Jordan Sullivan‘s Islands/Horizons series (2017) use a circular inner frame inside a pastel-toned square backdrop to display scenes of islands.
My take on this is that the format emulates the sensation of viewing land through a telescope, making it an example of the photographer aiming to put the viewer in a particular (virtual) vantage point as close as possible to that which the photograph was taken in.
Sanaz Mazinani did a similar thing with Here and There (2004-13), sky scenes that again evoked the sensation of telescopic seeing.
Broomberg & Chanarin used circles as part of their twin People in Trouble Laughing Pushed to the Ground Northern Ireland archive projects (Contacts) and (Dots) in 2011, where the former project included archive photographs with round stickers obscuring part of the image (as part of the original archiving process) and the latter project – much more interesting to me – being the circular images from beneath the stickers, finally revealed.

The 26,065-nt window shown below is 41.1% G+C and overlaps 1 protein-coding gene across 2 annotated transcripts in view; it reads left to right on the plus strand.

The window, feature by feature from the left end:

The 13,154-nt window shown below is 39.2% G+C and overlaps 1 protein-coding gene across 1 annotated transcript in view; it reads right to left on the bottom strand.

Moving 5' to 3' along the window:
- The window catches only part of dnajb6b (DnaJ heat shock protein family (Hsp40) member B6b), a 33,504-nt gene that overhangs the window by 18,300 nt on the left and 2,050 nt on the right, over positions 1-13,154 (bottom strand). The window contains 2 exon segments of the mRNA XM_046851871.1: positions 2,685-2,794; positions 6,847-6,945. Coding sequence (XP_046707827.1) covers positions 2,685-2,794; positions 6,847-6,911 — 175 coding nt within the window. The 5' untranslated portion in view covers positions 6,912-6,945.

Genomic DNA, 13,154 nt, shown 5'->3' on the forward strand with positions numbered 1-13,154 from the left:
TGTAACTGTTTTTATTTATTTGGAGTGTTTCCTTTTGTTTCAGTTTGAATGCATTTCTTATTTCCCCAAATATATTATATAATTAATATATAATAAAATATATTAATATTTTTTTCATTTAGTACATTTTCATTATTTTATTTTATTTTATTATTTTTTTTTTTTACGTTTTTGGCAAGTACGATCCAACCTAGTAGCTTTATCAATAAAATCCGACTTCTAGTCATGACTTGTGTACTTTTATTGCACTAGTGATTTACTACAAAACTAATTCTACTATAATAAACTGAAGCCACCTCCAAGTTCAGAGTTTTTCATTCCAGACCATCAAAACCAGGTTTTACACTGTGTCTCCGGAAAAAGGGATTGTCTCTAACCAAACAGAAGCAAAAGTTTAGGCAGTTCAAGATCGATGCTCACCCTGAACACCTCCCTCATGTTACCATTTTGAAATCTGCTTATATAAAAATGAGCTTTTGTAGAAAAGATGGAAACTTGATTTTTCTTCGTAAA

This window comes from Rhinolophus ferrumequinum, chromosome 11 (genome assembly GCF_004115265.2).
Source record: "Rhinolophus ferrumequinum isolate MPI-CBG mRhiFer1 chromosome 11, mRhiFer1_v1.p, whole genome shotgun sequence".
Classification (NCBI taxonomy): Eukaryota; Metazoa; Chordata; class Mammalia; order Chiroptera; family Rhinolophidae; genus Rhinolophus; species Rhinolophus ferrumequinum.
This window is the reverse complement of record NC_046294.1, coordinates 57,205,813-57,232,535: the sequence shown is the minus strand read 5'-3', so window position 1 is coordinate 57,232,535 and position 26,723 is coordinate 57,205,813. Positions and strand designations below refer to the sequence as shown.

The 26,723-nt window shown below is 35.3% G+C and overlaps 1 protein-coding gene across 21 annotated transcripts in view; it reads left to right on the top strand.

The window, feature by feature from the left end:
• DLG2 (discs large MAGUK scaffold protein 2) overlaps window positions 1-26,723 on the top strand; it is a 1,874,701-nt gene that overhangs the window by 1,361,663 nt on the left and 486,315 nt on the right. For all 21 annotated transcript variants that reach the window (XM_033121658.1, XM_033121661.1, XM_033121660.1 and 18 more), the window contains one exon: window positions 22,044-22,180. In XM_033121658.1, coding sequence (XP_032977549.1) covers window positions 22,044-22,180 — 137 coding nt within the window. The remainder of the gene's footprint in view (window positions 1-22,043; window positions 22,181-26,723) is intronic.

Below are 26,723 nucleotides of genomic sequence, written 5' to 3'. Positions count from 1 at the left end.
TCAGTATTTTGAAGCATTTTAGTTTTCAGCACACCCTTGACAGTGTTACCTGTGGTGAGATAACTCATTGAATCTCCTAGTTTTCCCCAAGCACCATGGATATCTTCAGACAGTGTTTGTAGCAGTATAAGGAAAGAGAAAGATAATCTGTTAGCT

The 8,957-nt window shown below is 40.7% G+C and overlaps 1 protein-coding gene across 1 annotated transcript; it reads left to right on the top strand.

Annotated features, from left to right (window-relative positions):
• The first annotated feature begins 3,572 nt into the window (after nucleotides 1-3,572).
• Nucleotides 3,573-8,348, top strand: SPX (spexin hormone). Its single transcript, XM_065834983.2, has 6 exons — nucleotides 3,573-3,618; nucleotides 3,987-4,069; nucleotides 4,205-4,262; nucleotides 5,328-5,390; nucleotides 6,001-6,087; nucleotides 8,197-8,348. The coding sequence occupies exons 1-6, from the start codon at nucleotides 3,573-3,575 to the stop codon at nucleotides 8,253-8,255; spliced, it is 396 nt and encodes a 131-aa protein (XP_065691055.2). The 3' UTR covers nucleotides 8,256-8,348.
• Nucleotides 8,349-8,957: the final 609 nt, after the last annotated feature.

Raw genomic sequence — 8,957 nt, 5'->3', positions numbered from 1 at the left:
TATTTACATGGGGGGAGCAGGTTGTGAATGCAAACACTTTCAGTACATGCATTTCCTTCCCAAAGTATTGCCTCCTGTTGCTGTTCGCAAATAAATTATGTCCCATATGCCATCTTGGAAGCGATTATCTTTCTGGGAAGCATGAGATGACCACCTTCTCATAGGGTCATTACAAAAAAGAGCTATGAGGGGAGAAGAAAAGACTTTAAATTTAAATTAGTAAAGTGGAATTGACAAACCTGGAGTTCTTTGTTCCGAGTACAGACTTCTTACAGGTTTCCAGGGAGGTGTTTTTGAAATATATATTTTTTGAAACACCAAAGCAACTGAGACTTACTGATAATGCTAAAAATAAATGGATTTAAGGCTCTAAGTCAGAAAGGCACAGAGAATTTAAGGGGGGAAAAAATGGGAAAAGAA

In this instance the circular format derived from the original archive, though of course it was the creative decision of the artists to use this device as the visual concept of the project. In a similar way to the work mentioned above, there is a sensory connection between the format and a kind of first-hand viewing experience: in this project browsing the small circular images somewhat resembles looking through a loupe or a magnifying glass. One gets a sense of digging through an archive and discovering lost moments.
Outside of circles, the other standard geometric shape I’ve seen used is the triangle. The shape has a few existing associations with photography, from the concept of the exposure triangle to the various attempts to dissect ‘good’ composition by overlaying triangles on photographs. Its use as a photographic shape in and of itself, however, is much less common than the circle.
My interest in non-standard photographs was in fact originally piqued by seeing the work-in-progress of a fellow Level 3 OCA student Michael Colvin, who creates triangular images (technically tetrahedrons – three-faced pyramids – as they are three-dimensional).
The choice of the triangular shape is highly relevant, as Michael’s Body of Work projects are on the subject of the treatment of homosexuals in Nazi Germany, and influenced by a particular book The Men With The Pink Triangle. As the triangle has now become a symbol of the LGBT rights movement, this is again a strong and significant match of subject matter and distinctive photographic shape.